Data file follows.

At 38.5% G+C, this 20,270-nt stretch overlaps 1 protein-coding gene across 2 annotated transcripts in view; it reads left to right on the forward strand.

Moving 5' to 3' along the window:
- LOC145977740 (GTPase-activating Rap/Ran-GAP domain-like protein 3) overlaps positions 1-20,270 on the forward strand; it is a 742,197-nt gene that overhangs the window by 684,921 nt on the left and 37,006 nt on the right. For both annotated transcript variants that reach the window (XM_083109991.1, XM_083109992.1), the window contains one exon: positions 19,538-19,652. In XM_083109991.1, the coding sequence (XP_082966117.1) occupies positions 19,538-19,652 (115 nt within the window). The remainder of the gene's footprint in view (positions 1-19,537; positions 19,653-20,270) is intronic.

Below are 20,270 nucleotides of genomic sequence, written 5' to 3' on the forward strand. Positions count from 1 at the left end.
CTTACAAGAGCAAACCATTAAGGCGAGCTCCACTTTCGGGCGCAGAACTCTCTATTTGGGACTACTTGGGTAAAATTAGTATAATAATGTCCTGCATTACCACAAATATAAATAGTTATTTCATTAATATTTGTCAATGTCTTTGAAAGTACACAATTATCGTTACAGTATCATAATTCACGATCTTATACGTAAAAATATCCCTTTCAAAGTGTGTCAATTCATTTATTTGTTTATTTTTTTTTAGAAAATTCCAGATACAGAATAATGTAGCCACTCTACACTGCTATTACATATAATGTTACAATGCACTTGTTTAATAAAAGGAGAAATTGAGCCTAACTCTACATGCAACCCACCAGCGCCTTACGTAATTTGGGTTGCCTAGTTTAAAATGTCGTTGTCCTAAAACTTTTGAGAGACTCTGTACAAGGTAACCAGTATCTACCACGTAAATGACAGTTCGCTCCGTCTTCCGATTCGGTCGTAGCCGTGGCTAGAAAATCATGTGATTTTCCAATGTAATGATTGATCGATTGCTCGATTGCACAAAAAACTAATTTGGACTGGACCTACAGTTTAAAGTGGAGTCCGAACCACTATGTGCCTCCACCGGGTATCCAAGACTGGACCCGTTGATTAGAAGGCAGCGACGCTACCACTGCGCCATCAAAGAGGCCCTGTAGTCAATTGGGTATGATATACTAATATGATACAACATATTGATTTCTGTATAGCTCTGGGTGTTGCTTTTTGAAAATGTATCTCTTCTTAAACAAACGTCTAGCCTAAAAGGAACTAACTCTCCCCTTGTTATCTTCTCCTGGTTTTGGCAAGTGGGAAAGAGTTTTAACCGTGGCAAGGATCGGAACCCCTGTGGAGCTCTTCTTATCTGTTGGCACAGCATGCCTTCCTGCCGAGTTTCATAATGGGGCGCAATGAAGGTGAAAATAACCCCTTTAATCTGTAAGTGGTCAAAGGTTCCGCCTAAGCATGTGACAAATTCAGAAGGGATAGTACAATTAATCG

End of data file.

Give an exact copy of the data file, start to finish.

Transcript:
At 38.5% G+C, this 20,270-nt stretch overlaps 1 protein-coding gene across 2 annotated transcripts in view; it reads left to right on the forward strand.

Moving 5' to 3' along the window:
- LOC145977740 (GTPase-activating Rap/Ran-GAP domain-like protein 3) overlaps positions 1-20,270 on the forward strand; it is a 742,197-nt gene that overhangs the window by 684,921 nt on the left and 37,006 nt on the right. For both annotated transcript variants that reach the window (XM_083109991.1, XM_083109992.1), the window contains one exon: positions 19,538-19,652. In XM_083109991.1, the coding sequence (XP_082966117.1) occupies positions 19,538-19,652 (115 nt within the window). The remainder of the gene's footprint in view (positions 1-19,537; positions 19,653-20,270) is intronic.

Below are 20,270 nucleotides of genomic sequence, written 5' to 3' on the forward strand. Positions count from 1 at the left end.
CTTACAAGAGCAAACCATTAAGGCGAGCTCCACTTTCGGGCGCAGAACTCTCTATTTGGGACTACTTGGGTAAAATTAGTATAATAATGTCCTGCATTACCACAAATATAAATAGTTATTTCATTAATATTTGTCAATGTCTTTGAAAGTACACAATTATCGTTACAGTATCATAATTCACGATCTTATACGTAAAAATATCCCTTTCAAAGTGTGTCAATTCATTTATTTGTTTATTTTTTTTTAGAAAATTCCAGATACAGAATAATGTAGCCACTCTACACTGCTATTACATATAATGTTACAATGCACTTGTTTAATAAAAGGAGAAATTGAGCCTAACTCTACATGCAACCCACCAGCGCCTTACGTAATTTGGGTTGCCTAGTTTAAAATGTCGTTGTCCTAAAACTTTTGAGAGACTCTGTACAAGGTAACCAGTATCTACCACGTAAATGACAGTTCGCTCCGTCTTCCGATTCGGTCGTAGCCGTGGCTAGAAAATCATGTGATTTTCCAATGTAATGATTGATCGATTGCTCGATTGCACAAAAAACTAATTTGGACTGGACCTACAGTTTAAAGTGGAGTCCGAACCACTATGTGCCTCCACCGGGTATCCAAGACTGGACCCGTTGATTAGAAGGCAGCGACGCTACCACTGCGCCATCAAAGAGGCCCTGTAGTCAATTGGGTATGATATACTAATATGATACAACATATTGATTTCTGTATAGCTCTGGGTGTTGCTTTTTGAAAATGTATCTCTTCTTAAACAAACGTCTAGCCTAAAAGGAACTAACTCTCCCCTTGTTATCTTCTCCTGGTTTTGGCAAGTGGGAAAGAGTTTTAACCGTGGCAAGGATCGGAACCCCTGTGGAGCTCTTCTTATCTGTTGGCACAGCATGCCTTCCTGCCGAGTTTCATAATGGGGCGCAATGAAGGTGAAAATAACCCCTTTAATCTGTAAGTGGTCAAAGGTTCCGCCTAAGCATGTGACAAATTCAGAAGGGATAGTACAATTAATCG